A Comparative Study on Generating Training-Data for Self-Paced Brain Interfaces

TitleA Comparative Study on Generating Training-Data for Self-Paced Brain Interfaces
Publication TypeJournal Article
Year of Publication2007
AuthorsBashashati, A., S. G. Mason, J. F. Borisoff, R. K. Ward, and G. E. Birch
JournalNeural Systems and Rehabilitation Engineering, IEEE Transactions on
Volume15
Pagination59 -66
Date Publishedmar.
ISSN1534-4320
KeywordsAdult, Artificial Intelligence, Automated, BCI, brain, Brain computer interface, Cognition, computer simulation, direct brain interface, EEG, electroencephalogram, electroencephalography, Evoked Potentials, Female, handicapped aids, Humans, Imagination, Male, medical control systems, Middle Aged, Models, Neurological, Pattern Recognition, self-paced brain interfaces, severe motor disabilities, Spinal Cord Injuries, Task Performance and Analysis, training data generation, User-Computer Interface
Abstract

Direct brain interface (BI) systems provide an alternative communication and control solution for individuals with severe motor disabilities, bypassing impaired interface pathways. Most BI systems are aimed to be operated by individuals with severe disabilities. With these individuals, there is no observable indicator of their intent to control or communicate with the BI system. In contrast, able-bodied subjects can perform the desired physical movements such as finger flexion and one can observe the movement as the indicator of intent. Since no external knowledge of intention is available for individuals with severe motor disabilities, generating the data for system training is problematic. This paper introduces three methods for generating training-data for self-paced BI systems and compares their performances with four alternative methods of training-data generation. Results of the offline analysis on the electroencephalogram data of eight subjects during self-paced BI experiments show that two of the proposed methods increase true positive rates (at fixed false positive rate of 2%) over that of the four alternative methods from 50.8%-58.4% to about 62% which corresponds to 3.6%-11.2% improvement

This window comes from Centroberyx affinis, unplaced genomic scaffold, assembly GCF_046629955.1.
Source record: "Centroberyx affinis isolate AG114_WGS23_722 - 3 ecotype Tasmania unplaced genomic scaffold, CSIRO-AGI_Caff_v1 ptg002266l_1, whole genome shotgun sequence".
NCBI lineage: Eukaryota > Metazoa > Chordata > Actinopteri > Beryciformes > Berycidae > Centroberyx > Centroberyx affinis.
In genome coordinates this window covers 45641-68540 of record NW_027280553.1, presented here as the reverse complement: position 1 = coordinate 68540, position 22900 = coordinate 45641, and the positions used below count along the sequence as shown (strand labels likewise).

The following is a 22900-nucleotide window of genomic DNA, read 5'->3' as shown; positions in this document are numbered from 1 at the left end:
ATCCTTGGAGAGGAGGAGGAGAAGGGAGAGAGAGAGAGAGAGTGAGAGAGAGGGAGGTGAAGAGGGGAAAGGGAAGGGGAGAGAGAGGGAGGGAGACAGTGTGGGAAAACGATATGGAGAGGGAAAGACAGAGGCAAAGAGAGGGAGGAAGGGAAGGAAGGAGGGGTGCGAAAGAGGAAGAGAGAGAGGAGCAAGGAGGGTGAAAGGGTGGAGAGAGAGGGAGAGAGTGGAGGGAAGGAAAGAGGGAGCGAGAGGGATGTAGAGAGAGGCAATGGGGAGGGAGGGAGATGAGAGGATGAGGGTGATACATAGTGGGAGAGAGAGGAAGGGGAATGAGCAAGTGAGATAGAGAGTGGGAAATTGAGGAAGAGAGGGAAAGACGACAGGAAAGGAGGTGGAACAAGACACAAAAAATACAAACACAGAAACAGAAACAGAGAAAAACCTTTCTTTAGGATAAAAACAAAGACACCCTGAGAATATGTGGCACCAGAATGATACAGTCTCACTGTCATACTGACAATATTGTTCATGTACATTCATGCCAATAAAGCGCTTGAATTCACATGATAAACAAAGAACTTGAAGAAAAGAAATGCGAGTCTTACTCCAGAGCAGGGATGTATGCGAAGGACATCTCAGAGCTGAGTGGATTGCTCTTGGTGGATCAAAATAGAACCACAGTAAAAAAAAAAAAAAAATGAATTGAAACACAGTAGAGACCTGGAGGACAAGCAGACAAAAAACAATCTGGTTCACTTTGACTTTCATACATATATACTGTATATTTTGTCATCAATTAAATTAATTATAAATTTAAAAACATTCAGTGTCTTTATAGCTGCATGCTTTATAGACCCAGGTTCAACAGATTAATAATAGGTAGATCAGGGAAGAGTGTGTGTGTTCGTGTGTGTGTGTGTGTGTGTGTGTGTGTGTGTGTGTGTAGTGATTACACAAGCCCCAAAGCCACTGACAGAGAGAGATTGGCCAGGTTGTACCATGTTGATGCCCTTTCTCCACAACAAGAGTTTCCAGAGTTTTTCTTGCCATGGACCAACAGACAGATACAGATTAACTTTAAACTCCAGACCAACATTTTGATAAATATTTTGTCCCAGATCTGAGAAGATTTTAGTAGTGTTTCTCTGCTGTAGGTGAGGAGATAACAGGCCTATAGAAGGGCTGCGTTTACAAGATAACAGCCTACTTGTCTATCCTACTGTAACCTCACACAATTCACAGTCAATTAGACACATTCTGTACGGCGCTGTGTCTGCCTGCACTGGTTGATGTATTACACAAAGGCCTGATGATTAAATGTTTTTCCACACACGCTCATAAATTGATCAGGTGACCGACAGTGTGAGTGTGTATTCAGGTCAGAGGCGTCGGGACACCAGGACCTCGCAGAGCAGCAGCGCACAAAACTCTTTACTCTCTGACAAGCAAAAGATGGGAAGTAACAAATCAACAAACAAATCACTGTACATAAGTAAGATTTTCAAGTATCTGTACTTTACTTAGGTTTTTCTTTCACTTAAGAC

URLhttp://dx.doi.org/10.1109/TNSRE.2007.891382
DOI10.1109/TNSRE.2007.891382

a place of mind, The University of British Columbia

Electrical and Computer Engineering
2332 Main Mall
Vancouver, BC Canada V6T 1Z4
Tel +1.604.822.2872
Fax +1.604.822.5949
Email:

Emergency Procedures | Accessibility | Contact UBC | © Copyright 2020 The University of British Columbia